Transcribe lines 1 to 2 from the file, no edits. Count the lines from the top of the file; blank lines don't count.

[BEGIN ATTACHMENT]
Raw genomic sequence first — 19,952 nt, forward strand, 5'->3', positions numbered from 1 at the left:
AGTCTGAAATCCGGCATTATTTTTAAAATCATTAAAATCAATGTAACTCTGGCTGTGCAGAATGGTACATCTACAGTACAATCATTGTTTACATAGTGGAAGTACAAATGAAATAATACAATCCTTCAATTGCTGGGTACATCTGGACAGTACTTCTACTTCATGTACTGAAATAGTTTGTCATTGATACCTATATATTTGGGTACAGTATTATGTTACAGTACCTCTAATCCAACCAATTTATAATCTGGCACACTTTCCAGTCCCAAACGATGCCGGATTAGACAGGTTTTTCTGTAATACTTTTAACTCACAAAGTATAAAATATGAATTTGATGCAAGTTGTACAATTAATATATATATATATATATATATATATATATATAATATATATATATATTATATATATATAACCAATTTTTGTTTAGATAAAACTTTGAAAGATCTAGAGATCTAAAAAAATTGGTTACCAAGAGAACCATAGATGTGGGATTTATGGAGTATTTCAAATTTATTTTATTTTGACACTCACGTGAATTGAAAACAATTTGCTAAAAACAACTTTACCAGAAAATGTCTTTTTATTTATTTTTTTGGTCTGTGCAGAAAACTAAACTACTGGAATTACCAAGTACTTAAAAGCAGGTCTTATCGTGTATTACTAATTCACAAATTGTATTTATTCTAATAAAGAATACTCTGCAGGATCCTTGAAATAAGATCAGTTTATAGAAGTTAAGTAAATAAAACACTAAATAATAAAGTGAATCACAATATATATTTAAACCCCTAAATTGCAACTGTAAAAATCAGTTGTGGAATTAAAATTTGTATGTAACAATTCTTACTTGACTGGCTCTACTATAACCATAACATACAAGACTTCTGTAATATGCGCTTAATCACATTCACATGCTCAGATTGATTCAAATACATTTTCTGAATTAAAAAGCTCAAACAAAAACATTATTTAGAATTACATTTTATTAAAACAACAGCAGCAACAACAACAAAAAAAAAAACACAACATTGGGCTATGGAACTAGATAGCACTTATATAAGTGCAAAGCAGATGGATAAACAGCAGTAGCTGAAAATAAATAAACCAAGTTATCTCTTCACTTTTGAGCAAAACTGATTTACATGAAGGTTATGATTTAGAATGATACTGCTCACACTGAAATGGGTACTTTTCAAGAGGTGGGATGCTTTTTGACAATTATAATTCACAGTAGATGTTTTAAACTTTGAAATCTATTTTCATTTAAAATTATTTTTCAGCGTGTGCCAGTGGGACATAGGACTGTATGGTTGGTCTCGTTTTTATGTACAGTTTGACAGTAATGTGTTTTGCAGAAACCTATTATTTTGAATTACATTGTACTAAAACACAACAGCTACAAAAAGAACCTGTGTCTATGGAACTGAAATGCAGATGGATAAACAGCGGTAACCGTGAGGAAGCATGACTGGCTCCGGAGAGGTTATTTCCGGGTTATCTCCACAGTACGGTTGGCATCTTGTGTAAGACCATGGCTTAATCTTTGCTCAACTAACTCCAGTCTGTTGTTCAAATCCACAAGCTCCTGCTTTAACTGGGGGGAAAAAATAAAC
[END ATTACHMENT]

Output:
Raw genomic sequence first — 19,952 nt, forward strand, 5'->3', positions numbered from 1 at the left:
AGTCTGAAATCCGGCATTATTTTTAAAATCATTAAAATCAATGTAACTCTGGCTGTGCAGAATGGTACATCTACAGTACAATCATTGTTTACATAGTGGAAGTACAAATGAAATAATACAATCCTTCAATTGCTGGGTACATCTGGACAGTACTTCTACTTCATGTACTGAAATAGTTTGTCATTGATACCTATATATTTGGGTACAGTATTATGTTACAGTACCTCTAATCCAACCAATTTATAATCTGGCACACTTTCCAGTCCCAAACGATGCCGGATTAGACAGGTTTTTCTGTAATACTTTTAACTCACAAAGTATAAAATATGAATTTGATGCAAGTTGTACAATTAATATATATATATATATATATATATATATATATAATATATATATATATTATATATATATAACCAATTTTTGTTTAGATAAAACTTTGAAAGATCTAGAGATCTAAAAAAATTGGTTACCAAGAGAACCATAGATGTGGGATTTATGGAGTATTTCAAATTTATTTTATTTTGACACTCACGTGAATTGAAAACAATTTGCTAAAAACAACTTTACCAGAAAATGTCTTTTTATTTATTTTTTTGGTCTGTGCAGAAAACTAAACTACTGGAATTACCAAGTACTTAAAAGCAGGTCTTATCGTGTATTACTAATTCACAAATTGTATTTATTCTAATAAAGAATACTCTGCAGGATCCTTGAAATAAGATCAGTTTATAGAAGTTAAGTAAATAAAACACTAAATAATAAAGTGAATCACAATATATATTTAAACCCCTAAATTGCAACTGTAAAAATCAGTTGTGGAATTAAAATTTGTATGTAACAATTCTTACTTGACTGGCTCTACTATAACCATAACATACAAGACTTCTGTAATATGCGCTTAATCACATTCACATGCTCAGATTGATTCAAATACATTTTCTGAATTAAAAAGCTCAAACAAAAACATTATTTAGAATTACATTTTATTAAAACAACAGCAGCAACAACAACAAAAAAAAAAACACAACATTGGGCTATGGAACTAGATAGCACTTATATAAGTGCAAAGCAGATGGATAAACAGCAGTAGCTGAAAATAAATAAACCAAGTTATCTCTTCACTTTTGAGCAAAACTGATTTACATGAAGGTTATGATTTAGAATGATACTGCTCACACTGAAATGGGTACTTTTCAAGAGGTGGGATGCTTTTTGACAATTATAATTCACAGTAGATGTTTTAAACTTTGAAATCTATTTTCATTTAAAATTATTTTTCAGCGTGTGCCAGTGGGACATAGGACTGTATGGTTGGTCTCGTTTTTATGTACAGTTTGACAGTAATGTGTTTTGCAGAAACCTATTATTTTGAATTACATTGTACTAAAACACAACAGCTACAAAAAGAACCTGTGTCTATGGAACTGAAATGCAGATGGATAAACAGCGGTAACCGTGAGGAAGCATGACTGGCTCCGGAGAGGTTATTTCCGGGTTATCTCCACAGTACGGTTGGCATCTTGTGTAAGACCATGGCTTAATCTTTGCTCAACTAACTCCAGTCTGTTGTTCAAATCCACAAGCTCCTGCTTTAACTGGGGGGAAAAAATAAAC